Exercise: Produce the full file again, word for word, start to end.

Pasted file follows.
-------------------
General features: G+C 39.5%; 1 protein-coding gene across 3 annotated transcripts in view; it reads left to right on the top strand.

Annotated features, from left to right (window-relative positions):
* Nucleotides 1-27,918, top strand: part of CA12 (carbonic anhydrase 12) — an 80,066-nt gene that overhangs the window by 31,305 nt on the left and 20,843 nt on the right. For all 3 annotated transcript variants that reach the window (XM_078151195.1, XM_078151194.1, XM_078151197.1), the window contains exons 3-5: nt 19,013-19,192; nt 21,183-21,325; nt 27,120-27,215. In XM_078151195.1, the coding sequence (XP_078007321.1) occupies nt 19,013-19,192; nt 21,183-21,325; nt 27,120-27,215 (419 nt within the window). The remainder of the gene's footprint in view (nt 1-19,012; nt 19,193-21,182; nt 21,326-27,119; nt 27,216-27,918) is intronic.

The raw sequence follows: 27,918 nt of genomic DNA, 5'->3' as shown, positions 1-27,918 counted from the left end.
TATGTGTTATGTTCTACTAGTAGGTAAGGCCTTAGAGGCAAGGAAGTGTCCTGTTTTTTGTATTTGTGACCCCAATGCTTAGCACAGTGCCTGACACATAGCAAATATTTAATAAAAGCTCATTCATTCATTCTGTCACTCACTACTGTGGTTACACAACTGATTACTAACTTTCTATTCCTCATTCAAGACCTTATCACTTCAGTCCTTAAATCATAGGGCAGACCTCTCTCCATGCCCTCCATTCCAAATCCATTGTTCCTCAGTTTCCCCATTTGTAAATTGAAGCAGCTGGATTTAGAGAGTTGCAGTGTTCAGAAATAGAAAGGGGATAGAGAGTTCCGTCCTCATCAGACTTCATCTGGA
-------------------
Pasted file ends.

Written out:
General features: G+C 39.5%; 1 protein-coding gene across 3 annotated transcripts in view; it reads left to right on the top strand.

Annotated features, from left to right (window-relative positions):
* Nucleotides 1-27,918, top strand: part of CA12 (carbonic anhydrase 12) — an 80,066-nt gene that overhangs the window by 31,305 nt on the left and 20,843 nt on the right. For all 3 annotated transcript variants that reach the window (XM_078151195.1, XM_078151194.1, XM_078151197.1), the window contains exons 3-5: nt 19,013-19,192; nt 21,183-21,325; nt 27,120-27,215. In XM_078151195.1, the coding sequence (XP_078007321.1) occupies nt 19,013-19,192; nt 21,183-21,325; nt 27,120-27,215 (419 nt within the window). The remainder of the gene's footprint in view (nt 1-19,012; nt 19,193-21,182; nt 21,326-27,119; nt 27,216-27,918) is intronic.

The raw sequence follows: 27,918 nt of genomic DNA, 5'->3' as shown, positions 1-27,918 counted from the left end.
TATGTGTTATGTTCTACTAGTAGGTAAGGCCTTAGAGGCAAGGAAGTGTCCTGTTTTTTGTATTTGTGACCCCAATGCTTAGCACAGTGCCTGACACATAGCAAATATTTAATAAAAGCTCATTCATTCATTCTGTCACTCACTACTGTGGTTACACAACTGATTACTAACTTTCTATTCCTCATTCAAGACCTTATCACTTCAGTCCTTAAATCATAGGGCAGACCTCTCTCCATGCCCTCCATTCCAAATCCATTGTTCCTCAGTTTCCCCATTTGTAAATTGAAGCAGCTGGATTTAGAGAGTTGCAGTGTTCAGAAATAGAAAGGGGATAGAGAGTTCCGTCCTCATCAGACTTCATCTGGA